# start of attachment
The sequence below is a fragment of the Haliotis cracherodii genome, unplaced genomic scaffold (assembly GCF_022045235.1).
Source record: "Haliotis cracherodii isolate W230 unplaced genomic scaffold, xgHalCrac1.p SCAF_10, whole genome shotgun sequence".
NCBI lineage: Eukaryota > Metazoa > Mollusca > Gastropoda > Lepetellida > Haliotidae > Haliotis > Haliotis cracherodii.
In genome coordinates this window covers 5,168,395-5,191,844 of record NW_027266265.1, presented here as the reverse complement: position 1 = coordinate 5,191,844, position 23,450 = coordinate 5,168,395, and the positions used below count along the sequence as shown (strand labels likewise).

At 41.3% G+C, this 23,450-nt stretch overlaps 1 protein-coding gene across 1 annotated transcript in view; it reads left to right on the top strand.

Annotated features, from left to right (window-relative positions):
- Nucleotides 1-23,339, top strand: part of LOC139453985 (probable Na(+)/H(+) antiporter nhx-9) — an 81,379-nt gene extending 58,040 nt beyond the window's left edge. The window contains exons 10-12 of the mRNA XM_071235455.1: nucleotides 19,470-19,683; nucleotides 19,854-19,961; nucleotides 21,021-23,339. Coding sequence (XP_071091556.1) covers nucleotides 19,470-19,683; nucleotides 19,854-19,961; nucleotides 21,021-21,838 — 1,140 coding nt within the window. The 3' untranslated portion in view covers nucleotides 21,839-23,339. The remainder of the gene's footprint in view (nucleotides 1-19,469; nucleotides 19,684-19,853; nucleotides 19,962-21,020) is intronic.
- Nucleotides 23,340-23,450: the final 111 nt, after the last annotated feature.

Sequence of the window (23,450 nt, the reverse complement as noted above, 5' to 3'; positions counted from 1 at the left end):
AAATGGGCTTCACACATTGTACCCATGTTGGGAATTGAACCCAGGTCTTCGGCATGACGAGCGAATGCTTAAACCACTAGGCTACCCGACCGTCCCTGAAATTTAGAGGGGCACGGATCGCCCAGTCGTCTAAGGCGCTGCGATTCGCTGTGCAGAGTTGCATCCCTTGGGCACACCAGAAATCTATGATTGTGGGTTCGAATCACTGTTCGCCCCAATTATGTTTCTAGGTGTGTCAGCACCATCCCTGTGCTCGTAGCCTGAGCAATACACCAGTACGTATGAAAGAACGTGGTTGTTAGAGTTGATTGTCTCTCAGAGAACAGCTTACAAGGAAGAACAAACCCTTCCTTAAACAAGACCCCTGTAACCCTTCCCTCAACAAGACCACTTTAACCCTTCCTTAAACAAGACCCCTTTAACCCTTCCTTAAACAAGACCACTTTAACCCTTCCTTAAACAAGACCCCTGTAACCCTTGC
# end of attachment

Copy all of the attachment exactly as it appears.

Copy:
The sequence below is a fragment of the Haliotis cracherodii genome, unplaced genomic scaffold (assembly GCF_022045235.1).
Source record: "Haliotis cracherodii isolate W230 unplaced genomic scaffold, xgHalCrac1.p SCAF_10, whole genome shotgun sequence".
NCBI lineage: Eukaryota > Metazoa > Mollusca > Gastropoda > Lepetellida > Haliotidae > Haliotis > Haliotis cracherodii.
In genome coordinates this window covers 5,168,395-5,191,844 of record NW_027266265.1, presented here as the reverse complement: position 1 = coordinate 5,191,844, position 23,450 = coordinate 5,168,395, and the positions used below count along the sequence as shown (strand labels likewise).

At 41.3% G+C, this 23,450-nt stretch overlaps 1 protein-coding gene across 1 annotated transcript in view; it reads left to right on the top strand.

Annotated features, from left to right (window-relative positions):
- Nucleotides 1-23,339, top strand: part of LOC139453985 (probable Na(+)/H(+) antiporter nhx-9) — an 81,379-nt gene extending 58,040 nt beyond the window's left edge. The window contains exons 10-12 of the mRNA XM_071235455.1: nucleotides 19,470-19,683; nucleotides 19,854-19,961; nucleotides 21,021-23,339. Coding sequence (XP_071091556.1) covers nucleotides 19,470-19,683; nucleotides 19,854-19,961; nucleotides 21,021-21,838 — 1,140 coding nt within the window. The 3' untranslated portion in view covers nucleotides 21,839-23,339. The remainder of the gene's footprint in view (nucleotides 1-19,469; nucleotides 19,684-19,853; nucleotides 19,962-21,020) is intronic.
- Nucleotides 23,340-23,450: the final 111 nt, after the last annotated feature.

Sequence of the window (23,450 nt, the reverse complement as noted above, 5' to 3'; positions counted from 1 at the left end):
AAATGGGCTTCACACATTGTACCCATGTTGGGAATTGAACCCAGGTCTTCGGCATGACGAGCGAATGCTTAAACCACTAGGCTACCCGACCGTCCCTGAAATTTAGAGGGGCACGGATCGCCCAGTCGTCTAAGGCGCTGCGATTCGCTGTGCAGAGTTGCATCCCTTGGGCACACCAGAAATCTATGATTGTGGGTTCGAATCACTGTTCGCCCCAATTATGTTTCTAGGTGTGTCAGCACCATCCCTGTGCTCGTAGCCTGAGCAATACACCAGTACGTATGAAAGAACGTGGTTGTTAGAGTTGATTGTCTCTCAGAGAACAGCTTACAAGGAAGAACAAACCCTTCCTTAAACAAGACCCCTGTAACCCTTCCCTCAACAAGACCACTTTAACCCTTCCTTAAACAAGACCCCTTTAACCCTTCCTTAAACAAGACCACTTTAACCCTTCCTTAAACAAGACCCCTGTAACCCTTGC